d2

b1

1
y1 b2

d1

2 x

x
y2

b3 * d 3 3 2 + + ( b3 * d 3 ) * y 3 y 12

y
y3

3
b3

d3

Must know location of centroid first

y
Lecture 2

18

Civil Engineering Materials 267 (Stresses)

I-value, I-value Second Moment of Area


bd 3 2 I = + Ah 12
y x

General equation about the y-axis y


d1 * b1 3 2 Iy = + ( b1 * d1 ) * x1 x 12
d1

x1 b1

1 x
x2 b2

2
d2

x
x3

x
d3

d 2 * b2 3 2 + + ( b2 * d 2 ) * x 2 x 12 d 3 * b3 3 2 + + ( b3 * d 3 ) * x 3 x 12

3
b3

Must know location of centroid first

y
Lecture 2

19

Civil Engineering Materials 267 (Stresses)

I-value, I-value Second Moment of Area


Tricks for doubly symmetric sections about the x-axis
y

bd 3 2 I = 12 + Ah
x

b1

1
y1 b2

d1 d2

b1 * d13 2 Ix = 12 + ( b1 * d1 ) * y1 b3 * d 3 3 2 + + ( b3 * d 3 ) * y 3 12 b2 * d 2 3 + + ( b2 * d 2 ) * 0 2 12

Ix,flanges Ix,web b

y3

Flanges: b1=b3 , d1=d3 , y1=y3

3
b3

d3

b1 * d13 b2 * d 2 3 2 Ix = 2 * + ( b1 * d1 ) * y1 + 12 12

Lecture 2

20

Civil Engineering Materials 267 (Stresses)

I-value, I-value Second Moment of Area


Tricks for doubly symmetric sections about the y-axis
y

bd 3 2 I = 12 + Ah
x

For the I-value about the y axis, all of the rectangle elements are centred about the centroidal axis therefore the I for each axis, rectangle can be added together:
d1

b1

1
b2

d2

d1 * b13 d 3 * b3 3 Iy = 12 + 12 d 2 * b2 3 + 12 y,web

Iv,flanges

Flanges: b1=b3 , d1=d3

3
b3

d3

d1 * b13 Iy = 2 * 12

d 2 * b2 3 + 12

Lecture 2

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Civil Engineering Materials 267 (Stresses)

First Moment of Area Elastic Modulus (Z) ( )


When external axial loads are considered, the considered internal resisting stresses are determined based on the th cross sectional area of ti l f the section. When external bending moments are considered, they need to be resisted by an internal resisting couple. It therefore follows that we need a first moment of area to help determine the stresses in ab beam subjected t a moment. bj t d to t

P axial = A (MPa)

(N) (mm2)

bending be d g
(MPa)

M = Z

(Nmm) (mm3) Compressive stress

M
L Lever arm

C T
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Lecture 2

Tensile stress t

Civil Engineering Materials 267 (Stresses)

First Moment of Area Elastic Section Modulus (Z) ( )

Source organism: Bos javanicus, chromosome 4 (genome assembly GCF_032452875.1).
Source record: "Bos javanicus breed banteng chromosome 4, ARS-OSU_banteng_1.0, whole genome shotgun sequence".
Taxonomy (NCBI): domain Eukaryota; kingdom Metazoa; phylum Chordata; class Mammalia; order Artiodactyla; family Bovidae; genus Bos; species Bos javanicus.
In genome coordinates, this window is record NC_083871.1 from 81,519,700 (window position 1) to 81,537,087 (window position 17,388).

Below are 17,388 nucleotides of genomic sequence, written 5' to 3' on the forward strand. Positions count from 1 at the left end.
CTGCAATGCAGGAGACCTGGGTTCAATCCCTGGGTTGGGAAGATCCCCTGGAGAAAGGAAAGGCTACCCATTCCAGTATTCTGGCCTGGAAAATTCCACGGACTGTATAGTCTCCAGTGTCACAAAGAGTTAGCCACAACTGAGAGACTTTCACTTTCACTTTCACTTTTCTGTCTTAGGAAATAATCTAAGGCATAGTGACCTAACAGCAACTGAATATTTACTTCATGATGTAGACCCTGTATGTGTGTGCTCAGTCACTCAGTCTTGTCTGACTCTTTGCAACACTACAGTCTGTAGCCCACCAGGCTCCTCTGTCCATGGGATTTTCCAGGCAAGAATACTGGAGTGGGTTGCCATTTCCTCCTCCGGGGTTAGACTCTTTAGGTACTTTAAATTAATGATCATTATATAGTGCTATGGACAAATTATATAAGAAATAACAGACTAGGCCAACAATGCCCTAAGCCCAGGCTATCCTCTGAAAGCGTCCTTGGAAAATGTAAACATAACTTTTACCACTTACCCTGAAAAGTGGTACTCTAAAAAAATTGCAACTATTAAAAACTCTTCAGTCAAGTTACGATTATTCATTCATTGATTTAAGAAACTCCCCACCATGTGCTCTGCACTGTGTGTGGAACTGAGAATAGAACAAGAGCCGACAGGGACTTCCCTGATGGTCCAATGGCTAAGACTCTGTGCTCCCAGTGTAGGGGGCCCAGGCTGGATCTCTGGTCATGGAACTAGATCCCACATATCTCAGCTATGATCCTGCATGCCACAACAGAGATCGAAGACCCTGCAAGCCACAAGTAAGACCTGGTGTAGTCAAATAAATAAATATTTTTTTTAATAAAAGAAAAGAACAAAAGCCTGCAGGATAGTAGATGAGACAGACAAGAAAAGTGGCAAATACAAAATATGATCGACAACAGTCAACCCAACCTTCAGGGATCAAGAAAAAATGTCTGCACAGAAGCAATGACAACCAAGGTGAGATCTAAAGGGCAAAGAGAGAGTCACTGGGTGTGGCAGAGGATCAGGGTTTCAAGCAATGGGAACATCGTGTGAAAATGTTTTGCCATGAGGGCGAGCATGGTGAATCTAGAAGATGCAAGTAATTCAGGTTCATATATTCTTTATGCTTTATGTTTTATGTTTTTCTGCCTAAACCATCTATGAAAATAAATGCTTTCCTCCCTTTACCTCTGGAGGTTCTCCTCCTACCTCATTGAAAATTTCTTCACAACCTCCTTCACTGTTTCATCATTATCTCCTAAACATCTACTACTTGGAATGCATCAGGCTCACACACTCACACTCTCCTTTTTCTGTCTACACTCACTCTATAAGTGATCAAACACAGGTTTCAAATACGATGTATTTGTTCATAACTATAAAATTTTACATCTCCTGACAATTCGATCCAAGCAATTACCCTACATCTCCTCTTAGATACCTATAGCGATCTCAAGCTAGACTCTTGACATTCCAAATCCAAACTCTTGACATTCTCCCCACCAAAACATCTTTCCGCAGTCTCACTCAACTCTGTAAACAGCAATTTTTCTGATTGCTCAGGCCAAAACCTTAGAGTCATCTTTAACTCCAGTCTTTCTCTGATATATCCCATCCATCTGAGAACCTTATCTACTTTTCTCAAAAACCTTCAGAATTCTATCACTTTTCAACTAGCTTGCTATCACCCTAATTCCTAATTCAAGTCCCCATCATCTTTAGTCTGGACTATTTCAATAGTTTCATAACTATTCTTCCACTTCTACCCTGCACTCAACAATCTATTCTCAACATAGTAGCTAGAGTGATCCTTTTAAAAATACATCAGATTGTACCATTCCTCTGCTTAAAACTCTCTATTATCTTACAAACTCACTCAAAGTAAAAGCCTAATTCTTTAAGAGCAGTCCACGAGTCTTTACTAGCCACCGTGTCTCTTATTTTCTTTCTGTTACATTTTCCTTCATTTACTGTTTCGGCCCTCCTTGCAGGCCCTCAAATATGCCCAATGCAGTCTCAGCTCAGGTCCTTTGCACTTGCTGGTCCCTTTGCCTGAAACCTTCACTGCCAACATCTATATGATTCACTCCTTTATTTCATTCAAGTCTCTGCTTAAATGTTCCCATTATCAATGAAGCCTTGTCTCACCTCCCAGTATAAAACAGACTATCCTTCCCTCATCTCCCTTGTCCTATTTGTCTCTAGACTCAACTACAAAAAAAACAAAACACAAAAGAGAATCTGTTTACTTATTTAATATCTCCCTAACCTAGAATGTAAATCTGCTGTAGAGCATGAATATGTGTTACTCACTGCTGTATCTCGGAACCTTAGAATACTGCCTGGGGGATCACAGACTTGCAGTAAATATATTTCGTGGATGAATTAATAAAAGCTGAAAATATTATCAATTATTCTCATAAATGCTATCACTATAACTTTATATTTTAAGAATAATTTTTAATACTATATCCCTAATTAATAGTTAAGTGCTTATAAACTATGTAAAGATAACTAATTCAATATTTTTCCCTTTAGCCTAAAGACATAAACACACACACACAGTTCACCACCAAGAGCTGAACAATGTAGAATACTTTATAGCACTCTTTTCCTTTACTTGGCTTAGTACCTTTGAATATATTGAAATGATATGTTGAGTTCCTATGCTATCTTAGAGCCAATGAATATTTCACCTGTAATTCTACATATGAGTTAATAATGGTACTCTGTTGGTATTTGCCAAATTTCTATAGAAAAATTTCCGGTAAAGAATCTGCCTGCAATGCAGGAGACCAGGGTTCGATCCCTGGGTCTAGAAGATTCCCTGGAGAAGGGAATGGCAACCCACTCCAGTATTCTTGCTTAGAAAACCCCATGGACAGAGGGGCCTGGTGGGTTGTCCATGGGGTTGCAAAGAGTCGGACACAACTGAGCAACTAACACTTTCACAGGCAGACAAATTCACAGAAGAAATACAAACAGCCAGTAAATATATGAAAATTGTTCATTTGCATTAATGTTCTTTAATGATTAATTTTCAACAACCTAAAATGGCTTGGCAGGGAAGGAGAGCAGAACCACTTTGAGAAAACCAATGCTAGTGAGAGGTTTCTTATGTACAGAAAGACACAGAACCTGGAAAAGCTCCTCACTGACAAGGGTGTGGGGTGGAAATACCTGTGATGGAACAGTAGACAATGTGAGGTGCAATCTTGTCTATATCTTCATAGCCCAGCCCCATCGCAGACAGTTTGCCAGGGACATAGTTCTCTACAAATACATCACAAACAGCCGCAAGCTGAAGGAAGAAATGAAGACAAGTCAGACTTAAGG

y x

y
b For a rectangle: d

Ix Zx = y max

Proof given in g g Engineering Mechanics 100 Lecture 6B&C notes (pp 33-35)

bd 3 Ix = 12

and d

y max

d = 2

Z rec tan gle

bd 3 = 12

d 2

bd 2 = 6

But for all other sections, must calculate I first, then determine Z

Lecture 2

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Civil Engineering Materials 267 (Stresses)

Normal Stresses due to Bending N lS d B di


Consider a beam subject to b di t bending

c
Bottom of beam fibres stretch tensile strain Top of beam fibres compress compressive strain

t
Somewhere between these two regions there must be a plane S in which the longitudinal fibres will not undergo a change in length. Thi plane i referred t as th l th This l is f d to the neutral axis. t l i
Lecture 2

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Civil Engineering Materials 267 (Stresses)

Stress Distrib tion Distribution


To determine normal stresses in a beam subject to bending, a relationship needs to be developed between the applied bending moment and the longitudinal stress distribution in a g g beam developed to resist/support the external moment. Beam theory assumes small deflections and strains stresses still within elastic range of the material the material behaves in a linear-elastic manner Hookes law applies ie: = E A linear variation of normal strain must be a consequence of a linear variation in normal stress t
Lecture 2

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Civil Engineering Materials 267 (Stresses)

Equilibrium
F=0 M=0 M 0

Max. Compressive stress M C i t

c C

N.A.

Lever arm

T
Max. Max Tensile stress t

We have a linear stress distribution. (These internal stresses are induced


in the section in order to resist the externally applied bending moment)

The resultant of the internal tensile and compressive stresses are a tension and compression f t i d i force which f hi h form a couple t resist th l to i t the externally applied moment (thus M=0 is satisfied) The tension and compression forces must be equal to satisfy F=0. (ie: T = C) Lecture 2

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Civil Engineering Materials 267 (Stresses)

Neutral Axis

Max. Compressive stress M C i t

c C